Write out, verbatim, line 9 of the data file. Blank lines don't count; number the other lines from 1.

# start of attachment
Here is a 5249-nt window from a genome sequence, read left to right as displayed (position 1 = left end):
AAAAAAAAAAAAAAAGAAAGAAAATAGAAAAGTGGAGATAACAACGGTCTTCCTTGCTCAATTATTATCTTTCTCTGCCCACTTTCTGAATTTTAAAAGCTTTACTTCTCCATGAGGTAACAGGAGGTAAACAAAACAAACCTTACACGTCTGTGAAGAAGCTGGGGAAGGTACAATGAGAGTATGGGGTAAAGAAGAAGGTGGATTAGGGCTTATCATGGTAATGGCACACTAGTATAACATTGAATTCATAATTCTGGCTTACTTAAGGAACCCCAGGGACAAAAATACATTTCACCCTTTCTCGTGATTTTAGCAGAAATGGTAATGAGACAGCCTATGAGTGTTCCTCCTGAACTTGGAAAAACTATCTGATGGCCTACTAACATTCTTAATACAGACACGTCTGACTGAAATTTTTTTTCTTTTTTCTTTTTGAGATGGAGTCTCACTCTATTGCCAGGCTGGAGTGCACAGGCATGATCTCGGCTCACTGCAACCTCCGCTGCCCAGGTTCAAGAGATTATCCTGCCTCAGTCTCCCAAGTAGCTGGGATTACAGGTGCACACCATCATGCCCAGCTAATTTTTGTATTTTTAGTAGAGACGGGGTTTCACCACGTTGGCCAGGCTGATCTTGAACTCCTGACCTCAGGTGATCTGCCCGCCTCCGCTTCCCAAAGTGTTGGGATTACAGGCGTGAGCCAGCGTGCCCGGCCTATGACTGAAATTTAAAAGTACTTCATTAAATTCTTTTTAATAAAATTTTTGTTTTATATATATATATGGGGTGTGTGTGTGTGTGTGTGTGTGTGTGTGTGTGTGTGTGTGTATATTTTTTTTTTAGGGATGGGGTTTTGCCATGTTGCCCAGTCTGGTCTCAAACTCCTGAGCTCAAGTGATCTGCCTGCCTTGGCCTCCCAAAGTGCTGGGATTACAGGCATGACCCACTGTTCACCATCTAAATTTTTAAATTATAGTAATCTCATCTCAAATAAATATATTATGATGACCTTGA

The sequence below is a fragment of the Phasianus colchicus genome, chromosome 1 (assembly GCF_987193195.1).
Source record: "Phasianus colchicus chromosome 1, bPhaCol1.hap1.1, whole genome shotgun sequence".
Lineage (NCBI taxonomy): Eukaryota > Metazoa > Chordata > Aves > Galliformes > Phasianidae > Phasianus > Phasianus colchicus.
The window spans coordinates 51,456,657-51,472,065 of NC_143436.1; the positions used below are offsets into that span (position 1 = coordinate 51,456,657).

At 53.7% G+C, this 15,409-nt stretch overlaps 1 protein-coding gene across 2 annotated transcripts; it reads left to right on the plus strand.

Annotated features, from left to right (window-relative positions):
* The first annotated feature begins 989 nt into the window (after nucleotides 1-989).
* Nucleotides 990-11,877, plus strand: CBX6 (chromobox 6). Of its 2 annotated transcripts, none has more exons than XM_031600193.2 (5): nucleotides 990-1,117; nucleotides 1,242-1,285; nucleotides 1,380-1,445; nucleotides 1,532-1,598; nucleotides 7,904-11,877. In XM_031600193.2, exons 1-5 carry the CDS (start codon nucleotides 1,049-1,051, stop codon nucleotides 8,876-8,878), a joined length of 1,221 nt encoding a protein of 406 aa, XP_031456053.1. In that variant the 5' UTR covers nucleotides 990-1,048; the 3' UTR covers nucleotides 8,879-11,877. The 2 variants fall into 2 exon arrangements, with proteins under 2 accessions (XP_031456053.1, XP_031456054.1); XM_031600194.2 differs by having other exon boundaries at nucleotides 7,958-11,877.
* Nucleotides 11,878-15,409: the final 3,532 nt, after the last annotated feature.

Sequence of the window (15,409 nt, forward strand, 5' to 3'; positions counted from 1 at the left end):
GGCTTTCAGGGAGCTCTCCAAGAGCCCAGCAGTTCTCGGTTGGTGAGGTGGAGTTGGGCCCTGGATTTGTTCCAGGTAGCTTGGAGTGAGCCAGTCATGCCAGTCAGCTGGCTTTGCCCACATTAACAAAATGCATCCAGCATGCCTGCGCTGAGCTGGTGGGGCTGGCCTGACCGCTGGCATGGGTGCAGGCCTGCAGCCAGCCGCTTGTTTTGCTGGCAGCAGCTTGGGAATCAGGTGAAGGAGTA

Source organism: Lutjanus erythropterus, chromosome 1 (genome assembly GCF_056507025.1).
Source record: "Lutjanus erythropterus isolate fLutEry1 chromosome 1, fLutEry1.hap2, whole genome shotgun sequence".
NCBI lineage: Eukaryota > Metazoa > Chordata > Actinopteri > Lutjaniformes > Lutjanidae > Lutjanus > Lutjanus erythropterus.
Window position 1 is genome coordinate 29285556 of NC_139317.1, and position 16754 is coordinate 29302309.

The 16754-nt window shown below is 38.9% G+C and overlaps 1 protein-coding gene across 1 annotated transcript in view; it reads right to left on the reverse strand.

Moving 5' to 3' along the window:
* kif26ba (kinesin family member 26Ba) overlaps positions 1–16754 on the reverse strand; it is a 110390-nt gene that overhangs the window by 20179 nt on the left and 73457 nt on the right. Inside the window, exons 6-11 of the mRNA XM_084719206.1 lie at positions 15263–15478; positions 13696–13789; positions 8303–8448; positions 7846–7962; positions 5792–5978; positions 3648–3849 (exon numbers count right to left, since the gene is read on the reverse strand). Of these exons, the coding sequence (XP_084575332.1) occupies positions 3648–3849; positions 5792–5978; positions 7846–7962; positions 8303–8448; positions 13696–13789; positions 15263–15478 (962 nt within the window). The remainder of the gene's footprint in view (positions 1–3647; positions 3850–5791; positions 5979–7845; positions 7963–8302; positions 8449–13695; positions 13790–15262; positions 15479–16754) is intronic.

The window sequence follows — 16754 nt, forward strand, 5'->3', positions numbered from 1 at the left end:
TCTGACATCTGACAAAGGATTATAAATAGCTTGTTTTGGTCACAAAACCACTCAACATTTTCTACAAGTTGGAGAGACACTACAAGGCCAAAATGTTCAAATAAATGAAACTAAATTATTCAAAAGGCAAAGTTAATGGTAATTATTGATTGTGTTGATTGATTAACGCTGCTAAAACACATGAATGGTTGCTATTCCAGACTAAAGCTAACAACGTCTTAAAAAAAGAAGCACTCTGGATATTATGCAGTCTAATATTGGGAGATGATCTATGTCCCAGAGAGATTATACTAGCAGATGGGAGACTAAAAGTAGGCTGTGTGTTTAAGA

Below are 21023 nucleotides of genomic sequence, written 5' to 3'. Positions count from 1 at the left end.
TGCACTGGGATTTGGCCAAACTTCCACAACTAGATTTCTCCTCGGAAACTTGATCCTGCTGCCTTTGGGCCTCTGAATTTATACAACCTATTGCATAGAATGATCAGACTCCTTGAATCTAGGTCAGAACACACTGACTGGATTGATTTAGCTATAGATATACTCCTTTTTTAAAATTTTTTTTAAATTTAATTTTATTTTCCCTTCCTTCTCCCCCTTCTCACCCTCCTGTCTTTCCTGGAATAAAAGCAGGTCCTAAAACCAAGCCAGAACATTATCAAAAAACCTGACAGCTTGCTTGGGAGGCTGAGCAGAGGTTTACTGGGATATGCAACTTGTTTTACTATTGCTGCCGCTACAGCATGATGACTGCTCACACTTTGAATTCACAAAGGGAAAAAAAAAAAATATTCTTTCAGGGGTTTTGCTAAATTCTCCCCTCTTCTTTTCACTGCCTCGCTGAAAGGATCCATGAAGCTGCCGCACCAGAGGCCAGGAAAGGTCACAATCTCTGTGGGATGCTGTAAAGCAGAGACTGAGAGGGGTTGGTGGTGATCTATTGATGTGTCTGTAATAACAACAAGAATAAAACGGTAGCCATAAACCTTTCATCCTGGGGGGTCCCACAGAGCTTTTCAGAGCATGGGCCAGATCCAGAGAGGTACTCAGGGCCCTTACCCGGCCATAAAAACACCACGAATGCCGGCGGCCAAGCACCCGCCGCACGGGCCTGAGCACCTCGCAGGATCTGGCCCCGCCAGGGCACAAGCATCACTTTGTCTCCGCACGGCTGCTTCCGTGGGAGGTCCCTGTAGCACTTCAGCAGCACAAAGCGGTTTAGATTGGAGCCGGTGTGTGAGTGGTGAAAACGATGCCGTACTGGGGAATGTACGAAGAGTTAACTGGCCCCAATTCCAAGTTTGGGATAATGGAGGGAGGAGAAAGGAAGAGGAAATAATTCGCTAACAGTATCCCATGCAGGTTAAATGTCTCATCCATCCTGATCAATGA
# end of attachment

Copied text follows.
* The first annotated feature begins 989 nt into the window (after nucleotides 1-989).